Friday, June 15, 2007
A True Story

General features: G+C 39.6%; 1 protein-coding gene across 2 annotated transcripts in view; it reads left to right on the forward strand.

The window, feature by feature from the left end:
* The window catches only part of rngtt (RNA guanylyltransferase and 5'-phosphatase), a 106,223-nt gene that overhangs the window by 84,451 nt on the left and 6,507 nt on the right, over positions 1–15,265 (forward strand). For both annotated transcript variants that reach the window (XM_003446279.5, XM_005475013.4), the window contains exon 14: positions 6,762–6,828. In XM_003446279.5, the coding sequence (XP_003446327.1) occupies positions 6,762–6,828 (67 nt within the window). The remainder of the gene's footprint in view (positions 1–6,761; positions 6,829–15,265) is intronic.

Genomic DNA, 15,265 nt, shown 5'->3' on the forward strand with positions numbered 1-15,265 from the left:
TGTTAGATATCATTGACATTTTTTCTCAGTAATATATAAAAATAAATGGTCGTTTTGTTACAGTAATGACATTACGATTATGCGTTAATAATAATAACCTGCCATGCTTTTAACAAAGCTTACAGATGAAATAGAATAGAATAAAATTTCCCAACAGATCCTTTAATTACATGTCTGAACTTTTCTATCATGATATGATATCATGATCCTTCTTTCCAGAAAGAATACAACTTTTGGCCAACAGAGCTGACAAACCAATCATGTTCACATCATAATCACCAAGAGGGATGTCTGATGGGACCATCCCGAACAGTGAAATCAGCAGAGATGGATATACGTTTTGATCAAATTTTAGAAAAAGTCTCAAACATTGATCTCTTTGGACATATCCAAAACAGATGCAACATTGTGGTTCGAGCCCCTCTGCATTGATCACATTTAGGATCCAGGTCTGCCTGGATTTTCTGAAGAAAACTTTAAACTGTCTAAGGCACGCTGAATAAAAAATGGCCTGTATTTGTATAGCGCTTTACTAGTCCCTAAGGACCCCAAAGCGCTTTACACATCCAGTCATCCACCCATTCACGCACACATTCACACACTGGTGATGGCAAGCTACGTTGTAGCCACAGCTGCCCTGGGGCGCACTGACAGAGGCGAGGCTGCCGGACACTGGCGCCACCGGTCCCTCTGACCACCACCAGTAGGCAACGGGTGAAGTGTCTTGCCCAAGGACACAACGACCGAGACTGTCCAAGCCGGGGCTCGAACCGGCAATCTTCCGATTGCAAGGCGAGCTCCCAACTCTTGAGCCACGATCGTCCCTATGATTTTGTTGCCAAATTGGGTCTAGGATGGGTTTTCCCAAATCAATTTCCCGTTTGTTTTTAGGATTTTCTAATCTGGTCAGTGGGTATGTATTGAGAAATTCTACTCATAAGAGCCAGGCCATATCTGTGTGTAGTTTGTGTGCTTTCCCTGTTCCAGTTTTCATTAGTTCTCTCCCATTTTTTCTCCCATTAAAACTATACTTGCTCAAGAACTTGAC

I have an older friend, Thelma, who was born in Oklahoma in 1910. Life was very different then. A cousin wrote the following poem about Thelma's father. She remembers the day it happened and how it affected her father for the rest of his long life. "Osage Plight" by Floerine Clemons 'Twas hard to get him started; The stories gave him stress. But, hearing them, we held in awe Our Uncle Roy Jenness. A U.S. Marshal he had been; The job back then was tough. When Osage Indians drank too much They got a little rough. When Uncle Roy would visit us We begged to stay up late To listen to the tales he told Of raids and guns and fate. And once he brought his marshal's gun. (We shuddered at the thought) A notch cut on the handle showed That one man he had shot. "Tell us how the notch got there," We begged him to relate. "It's not a pretty story, kids, But Osage Indian fate. "Saloons were gone, but stills were thick Those prohibition days, And bootleg whiskey was the curse That changed the Osage ways. "You see, the white man took their land By treaty and by force, And put them on some bare red hills To farm with plow and horse. "Then oil boom days soon made them rich; (It served the white men right). As oil wells gushed, the Indians bought 'Most anything in sight. Each Osage Indian now could own A white man's limousine And build a mansion on his land; His squaw lived like a queen. Instead of teepee with dirt floor The house was made of wood, With polished floors and painted walls Where once the teepee stood. "Big John was one who drew a check From black gold every week. He'd cash it at the local bank, Then bootleg whiskey seek. "It wasn't hard to find the stuff, And from the law to flee. He bought himself a gallon jug And promptly drank it down. "And by the time Big John got home He was drunk and wild and loud. He cursed the kids, and beat his wife. He'd kill them all, he vowed. "And one of them got loose from him And made an urgent call, 'Please send someone to Big John's place Before he kills us all.' 'I'll go,' I said, 'the rest stay here To take on any more.' I grabbed my belt and vest and gun And headed for the door. "And when I got to Big John's place The kids were with their ma; Old John had shot her in the arm And broken one kid's jaw. "He ran upstairs and slammed the door And held it with his boot. I climbed the stairs and held my gun, 'Come out, John, or I'll shoot.' "No white man gonna take Big John; I shoot you first, by heck." And then he shot right through the door; The bullet grazed my neck. "I had no choice but to go in; I lunged against the door, Then fired before he shot again And John fell to the floor. "I'm not proud of that notch, you know, 'Though duty must be met; But knowing that I killed a man I never can forget." Then Uncle Roy looked down and said, "I hope the Lord forgives, For only He can understand Why one dies, and one lives. "Don't ever touch that liquor, kids, Not even just in fun. 'Twas bootleg whiskey killed Big John; I only fired the gun."